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Insurance Risk Highlighted For West Coast

The West Coast Regional Council will need to assure the insurance sector its flood protection assets are a good bet -- especially in light of climate change.

In April, council's auditor issued a qualification on the council's draft 2024-34 Long Term Plan consultation document around how it intended to address climate change in the service level of its flood protection assets.

The matter impacting the bigger picture of insurability for the West Coast as a region was canvassed again this week by councillors at their Audit and Risk Committee.

As it considered a quarterly report on service measure targets for planning, committee chair Frank Dooley said the target measure for an unqualified audit opinion on the LTP had to be questioned, "when you see the comments we received from the auditor around climate change".

Acting corporate services manager Aaron Prendergast said while it had been raised by the auditor in relation to the LTP there was no way to demonstrate an assurance at present that council's planning strategy can incorporate climate change.

Westport residential area under flood in July 2021. A substantial flood resilience scheme is almost underway but the insurance sector will need reassurance it will lower their risk. Photo: NZ Defence Force

Cr Dooley said the only way council might deal with it was when it undertook a full assessment of the condition of all the river and coastal protection works on its books -- namely stop banks.

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"As we work through 2024 we should be able to deal with that."

Further on in proceedings, chief executive Darryl Lew noted the insurance question was heightened, following the natural events impacting the North Island a year ago.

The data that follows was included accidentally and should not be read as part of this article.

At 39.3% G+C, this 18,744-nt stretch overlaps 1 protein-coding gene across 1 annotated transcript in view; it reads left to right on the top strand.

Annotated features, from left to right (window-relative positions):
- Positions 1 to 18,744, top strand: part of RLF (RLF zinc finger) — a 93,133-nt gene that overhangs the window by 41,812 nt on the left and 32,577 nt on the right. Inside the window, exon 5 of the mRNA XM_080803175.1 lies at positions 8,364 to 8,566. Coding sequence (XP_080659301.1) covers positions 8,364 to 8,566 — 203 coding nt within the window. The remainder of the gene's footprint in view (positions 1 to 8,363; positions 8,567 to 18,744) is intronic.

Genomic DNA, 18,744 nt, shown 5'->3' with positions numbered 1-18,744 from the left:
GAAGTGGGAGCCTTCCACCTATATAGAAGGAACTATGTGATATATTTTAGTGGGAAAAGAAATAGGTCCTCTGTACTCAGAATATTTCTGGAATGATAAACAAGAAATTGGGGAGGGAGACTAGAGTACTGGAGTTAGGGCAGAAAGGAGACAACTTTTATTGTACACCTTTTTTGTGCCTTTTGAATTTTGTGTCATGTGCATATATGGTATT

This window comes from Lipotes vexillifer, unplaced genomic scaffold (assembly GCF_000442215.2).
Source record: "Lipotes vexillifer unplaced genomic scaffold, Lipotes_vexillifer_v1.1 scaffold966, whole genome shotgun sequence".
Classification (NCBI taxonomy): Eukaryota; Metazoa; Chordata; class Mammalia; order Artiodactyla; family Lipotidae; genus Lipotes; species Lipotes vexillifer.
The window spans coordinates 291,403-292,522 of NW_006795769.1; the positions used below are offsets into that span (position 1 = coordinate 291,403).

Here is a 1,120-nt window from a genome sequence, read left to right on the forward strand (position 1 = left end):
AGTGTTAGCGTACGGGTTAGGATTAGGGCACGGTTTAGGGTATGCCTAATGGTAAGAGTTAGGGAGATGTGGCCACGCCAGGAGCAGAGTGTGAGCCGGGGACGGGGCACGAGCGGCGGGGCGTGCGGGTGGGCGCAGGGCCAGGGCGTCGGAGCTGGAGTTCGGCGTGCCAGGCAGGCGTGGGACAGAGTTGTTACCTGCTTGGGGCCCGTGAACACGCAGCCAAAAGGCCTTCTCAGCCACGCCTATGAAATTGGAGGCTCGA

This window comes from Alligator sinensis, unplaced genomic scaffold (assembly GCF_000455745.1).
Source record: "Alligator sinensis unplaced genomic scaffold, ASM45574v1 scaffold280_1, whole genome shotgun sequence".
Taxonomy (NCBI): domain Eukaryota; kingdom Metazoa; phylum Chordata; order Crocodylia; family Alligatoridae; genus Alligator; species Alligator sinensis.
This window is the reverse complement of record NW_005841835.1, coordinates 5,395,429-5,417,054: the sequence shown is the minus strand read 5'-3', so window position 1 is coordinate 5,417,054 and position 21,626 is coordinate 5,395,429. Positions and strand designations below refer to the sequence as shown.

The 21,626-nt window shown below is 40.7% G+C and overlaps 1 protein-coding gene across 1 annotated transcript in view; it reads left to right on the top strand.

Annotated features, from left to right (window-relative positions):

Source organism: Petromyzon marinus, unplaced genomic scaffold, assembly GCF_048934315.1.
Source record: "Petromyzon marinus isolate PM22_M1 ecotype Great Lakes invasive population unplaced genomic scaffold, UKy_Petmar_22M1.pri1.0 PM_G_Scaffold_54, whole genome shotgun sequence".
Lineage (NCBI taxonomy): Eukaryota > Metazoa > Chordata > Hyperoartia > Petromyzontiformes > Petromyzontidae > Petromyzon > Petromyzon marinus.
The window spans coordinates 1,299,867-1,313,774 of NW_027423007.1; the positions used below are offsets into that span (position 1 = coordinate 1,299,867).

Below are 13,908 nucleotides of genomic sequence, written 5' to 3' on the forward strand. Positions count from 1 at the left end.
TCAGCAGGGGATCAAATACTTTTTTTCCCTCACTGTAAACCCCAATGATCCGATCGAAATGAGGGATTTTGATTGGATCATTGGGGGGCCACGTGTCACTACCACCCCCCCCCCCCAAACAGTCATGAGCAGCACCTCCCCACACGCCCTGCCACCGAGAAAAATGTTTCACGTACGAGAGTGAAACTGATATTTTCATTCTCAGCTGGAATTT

It would be more acute as council moved to advance its flood resilience building across the region, particularly for Westport.

"It's becoming clearer that insurance is heading to a much more risk based approach," Mr Lew said.

"That drives prices, and that drives if banks will even lend."

When it came to council's "core role" in administering flood schemes, then it would need to be able to demonstrate to insurers, valuers and the banks, "that our flood schemes are to standard," he said.

This was especially important for Westport as work on its scheme evolved.

"Then that is good for property owners and the Coast, and it's actually good for this council in terms of rating."

Mr Lew said it had a "broad global connection" to the viability of the West Coast economy in the end.

Cr Dooley said mitigating the local insurance environment would partly come back to council commissioning it planned independent review on the integrity of its flood schemes across the region.

"This is what will drive our relationship with the insurance sector. That will assist all of our ratepayers to get insurance, and at reasonable levels," he said.

In light of the events at Westport since July 2021, it was a major challenge now for property owners.

"You only have to mention Westport at the moment and they (insurers) run a mile."

Cr Dooley thanked staff for current work behind the scenes to address standards for council's flood schemes.

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